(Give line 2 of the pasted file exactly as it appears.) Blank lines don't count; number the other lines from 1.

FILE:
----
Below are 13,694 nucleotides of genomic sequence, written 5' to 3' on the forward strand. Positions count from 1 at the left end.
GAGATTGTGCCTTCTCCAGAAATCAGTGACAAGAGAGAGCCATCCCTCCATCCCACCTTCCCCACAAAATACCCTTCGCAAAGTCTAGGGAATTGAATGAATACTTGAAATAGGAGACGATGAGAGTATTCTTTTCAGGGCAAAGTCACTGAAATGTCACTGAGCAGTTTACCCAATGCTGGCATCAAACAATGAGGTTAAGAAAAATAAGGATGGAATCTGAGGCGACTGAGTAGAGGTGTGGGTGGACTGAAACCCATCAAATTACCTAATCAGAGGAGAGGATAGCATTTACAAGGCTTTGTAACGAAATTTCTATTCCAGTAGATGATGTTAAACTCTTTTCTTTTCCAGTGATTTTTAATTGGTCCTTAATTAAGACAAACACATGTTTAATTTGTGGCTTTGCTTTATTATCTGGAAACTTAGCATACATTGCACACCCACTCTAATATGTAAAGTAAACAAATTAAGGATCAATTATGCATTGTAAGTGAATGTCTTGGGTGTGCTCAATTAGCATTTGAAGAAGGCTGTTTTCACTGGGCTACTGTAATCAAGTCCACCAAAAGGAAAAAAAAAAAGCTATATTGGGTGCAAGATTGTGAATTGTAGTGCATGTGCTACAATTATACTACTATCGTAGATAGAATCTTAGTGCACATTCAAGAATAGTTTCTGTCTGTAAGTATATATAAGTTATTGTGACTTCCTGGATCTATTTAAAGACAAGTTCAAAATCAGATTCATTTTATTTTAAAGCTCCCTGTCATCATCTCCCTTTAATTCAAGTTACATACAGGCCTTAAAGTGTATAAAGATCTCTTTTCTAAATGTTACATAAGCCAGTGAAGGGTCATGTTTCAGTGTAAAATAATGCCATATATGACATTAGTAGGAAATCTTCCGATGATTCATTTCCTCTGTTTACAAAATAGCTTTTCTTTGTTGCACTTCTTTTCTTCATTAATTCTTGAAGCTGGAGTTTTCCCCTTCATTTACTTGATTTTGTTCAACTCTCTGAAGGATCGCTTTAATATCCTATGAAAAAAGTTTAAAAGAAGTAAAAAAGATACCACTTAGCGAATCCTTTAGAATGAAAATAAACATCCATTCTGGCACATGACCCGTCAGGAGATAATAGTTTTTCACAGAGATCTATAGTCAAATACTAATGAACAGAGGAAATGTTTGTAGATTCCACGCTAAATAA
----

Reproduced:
GAGATTGTGCCTTCTCCAGAAATCAGTGACAAGAGAGAGCCATCCCTCCATCCCACCTTCCCCACAAAATACCCTTCGCAAAGTCTAGGGAATTGAATGAATACTTGAAATAGGAGACGATGAGAGTATTCTTTTCAGGGCAAAGTCACTGAAATGTCACTGAGCAGTTTACCCAATGCTGGCATCAAACAATGAGGTTAAGAAAAATAAGGATGGAATCTGAGGCGACTGAGTAGAGGTGTGGGTGGACTGAAACCCATCAAATTACCTAATCAGAGGAGAGGATAGCATTTACAAGGCTTTGTAACGAAATTTCTATTCCAGTAGATGATGTTAAACTCTTTTCTTTTCCAGTGATTTTTAATTGGTCCTTAATTAAGACAAACACATGTTTAATTTGTGGCTTTGCTTTATTATCTGGAAACTTAGCATACATTGCACACCCACTCTAATATGTAAAGTAAACAAATTAAGGATCAATTATGCATTGTAAGTGAATGTCTTGGGTGTGCTCAATTAGCATTTGAAGAAGGCTGTTTTCACTGGGCTACTGTAATCAAGTCCACCAAAAGGAAAAAAAAAAAGCTATATTGGGTGCAAGATTGTGAATTGTAGTGCATGTGCTACAATTATACTACTATCGTAGATAGAATCTTAGTGCACATTCAAGAATAGTTTCTGTCTGTAAGTATATATAAGTTATTGTGACTTCCTGGATCTATTTAAAGACAAGTTCAAAATCAGATTCATTTTATTTTAAAGCTCCCTGTCATCATCTCCCTTTAATTCAAGTTACATACAGGCCTTAAAGTGTATAAAGATCTCTTTTCTAAATGTTACATAAGCCAGTGAAGGGTCATGTTTCAGTGTAAAATAATGCCATATATGACATTAGTAGGAAATCTTCCGATGATTCATTTCCTCTGTTTACAAAATAGCTTTTCTTTGTTGCACTTCTTTTCTTCATTAATTCTTGAAGCTGGAGTTTTCCCCTTCATTTACTTGATTTTGTTCAACTCTCTGAAGGATCGCTTTAATATCCTATGAAAAAAGTTTAAAAGAAGTAAAAAAGATACCACTTAGCGAATCCTTTAGAATGAAAATAAACATCCATTCTGGCACATGACCCGTCAGGAGATAATAGTTTTTCACAGAGATCTATAGTCAAATACTAATGAACAGAGGAAATGTTTGTAGATTCCACGCTAAATAA